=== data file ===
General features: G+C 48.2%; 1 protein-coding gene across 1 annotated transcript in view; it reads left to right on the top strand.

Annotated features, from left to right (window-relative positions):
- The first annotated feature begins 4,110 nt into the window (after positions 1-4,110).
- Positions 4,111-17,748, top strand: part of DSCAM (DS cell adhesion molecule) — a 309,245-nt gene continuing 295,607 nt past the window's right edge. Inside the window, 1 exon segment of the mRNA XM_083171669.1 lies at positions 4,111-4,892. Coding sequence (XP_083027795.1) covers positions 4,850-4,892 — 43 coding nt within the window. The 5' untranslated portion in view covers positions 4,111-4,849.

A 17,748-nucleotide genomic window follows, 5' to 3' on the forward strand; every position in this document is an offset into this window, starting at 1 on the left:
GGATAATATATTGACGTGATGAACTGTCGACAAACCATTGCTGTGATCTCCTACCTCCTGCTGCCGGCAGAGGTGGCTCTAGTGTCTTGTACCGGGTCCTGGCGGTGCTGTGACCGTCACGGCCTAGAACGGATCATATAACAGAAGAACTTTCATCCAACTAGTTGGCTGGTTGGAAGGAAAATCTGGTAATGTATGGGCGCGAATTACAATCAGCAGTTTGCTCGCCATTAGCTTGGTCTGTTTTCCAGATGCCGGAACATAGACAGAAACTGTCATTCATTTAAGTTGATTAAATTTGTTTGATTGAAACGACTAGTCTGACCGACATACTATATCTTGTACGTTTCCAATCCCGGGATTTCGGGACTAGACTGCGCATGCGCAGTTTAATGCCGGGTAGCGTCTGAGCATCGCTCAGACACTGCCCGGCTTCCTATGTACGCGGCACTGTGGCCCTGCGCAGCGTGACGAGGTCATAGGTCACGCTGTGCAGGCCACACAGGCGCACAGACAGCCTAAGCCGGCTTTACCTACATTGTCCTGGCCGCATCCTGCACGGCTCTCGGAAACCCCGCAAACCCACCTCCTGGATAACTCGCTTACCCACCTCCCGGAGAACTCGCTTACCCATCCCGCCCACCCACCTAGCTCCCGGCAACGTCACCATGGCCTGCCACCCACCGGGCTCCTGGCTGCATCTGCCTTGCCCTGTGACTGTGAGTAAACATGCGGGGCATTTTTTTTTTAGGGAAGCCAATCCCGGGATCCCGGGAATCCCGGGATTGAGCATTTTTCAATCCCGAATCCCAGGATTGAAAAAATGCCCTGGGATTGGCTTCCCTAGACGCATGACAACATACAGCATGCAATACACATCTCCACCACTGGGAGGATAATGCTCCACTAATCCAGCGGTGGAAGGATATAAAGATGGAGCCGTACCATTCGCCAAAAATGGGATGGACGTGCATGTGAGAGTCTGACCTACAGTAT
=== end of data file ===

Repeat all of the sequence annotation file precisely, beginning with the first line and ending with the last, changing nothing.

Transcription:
General features: G+C 48.2%; 1 protein-coding gene across 1 annotated transcript in view; it reads left to right on the top strand.

Annotated features, from left to right (window-relative positions):
- The first annotated feature begins 4,110 nt into the window (after positions 1-4,110).
- Positions 4,111-17,748, top strand: part of DSCAM (DS cell adhesion molecule) — a 309,245-nt gene continuing 295,607 nt past the window's right edge. Inside the window, 1 exon segment of the mRNA XM_083171669.1 lies at positions 4,111-4,892. Coding sequence (XP_083027795.1) covers positions 4,850-4,892 — 43 coding nt within the window. The 5' untranslated portion in view covers positions 4,111-4,849.

A 17,748-nucleotide genomic window follows, 5' to 3' on the forward strand; every position in this document is an offset into this window, starting at 1 on the left:
GGATAATATATTGACGTGATGAACTGTCGACAAACCATTGCTGTGATCTCCTACCTCCTGCTGCCGGCAGAGGTGGCTCTAGTGTCTTGTACCGGGTCCTGGCGGTGCTGTGACCGTCACGGCCTAGAACGGATCATATAACAGAAGAACTTTCATCCAACTAGTTGGCTGGTTGGAAGGAAAATCTGGTAATGTATGGGCGCGAATTACAATCAGCAGTTTGCTCGCCATTAGCTTGGTCTGTTTTCCAGATGCCGGAACATAGACAGAAACTGTCATTCATTTAAGTTGATTAAATTTGTTTGATTGAAACGACTAGTCTGACCGACATACTATATCTTGTACGTTTCCAATCCCGGGATTTCGGGACTAGACTGCGCATGCGCAGTTTAATGCCGGGTAGCGTCTGAGCATCGCTCAGACACTGCCCGGCTTCCTATGTACGCGGCACTGTGGCCCTGCGCAGCGTGACGAGGTCATAGGTCACGCTGTGCAGGCCACACAGGCGCACAGACAGCCTAAGCCGGCTTTACCTACATTGTCCTGGCCGCATCCTGCACGGCTCTCGGAAACCCCGCAAACCCACCTCCTGGATAACTCGCTTACCCACCTCCCGGAGAACTCGCTTACCCATCCCGCCCACCCACCTAGCTCCCGGCAACGTCACCATGGCCTGCCACCCACCGGGCTCCTGGCTGCATCTGCCTTGCCCTGTGACTGTGAGTAAACATGCGGGGCATTTTTTTTTTAGGGAAGCCAATCCCGGGATCCCGGGAATCCCGGGATTGAGCATTTTTCAATCCCGAATCCCAGGATTGAAAAAATGCCCTGGGATTGGCTTCCCTAGACGCATGACAACATACAGCATGCAATACACATCTCCACCACTGGGAGGATAATGCTCCACTAATCCAGCGGTGGAAGGATATAAAGATGGAGCCGTACCATTCGCCAAAAATGGGATGGACGTGCATGTGAGAGTCTGACCTACAGTAT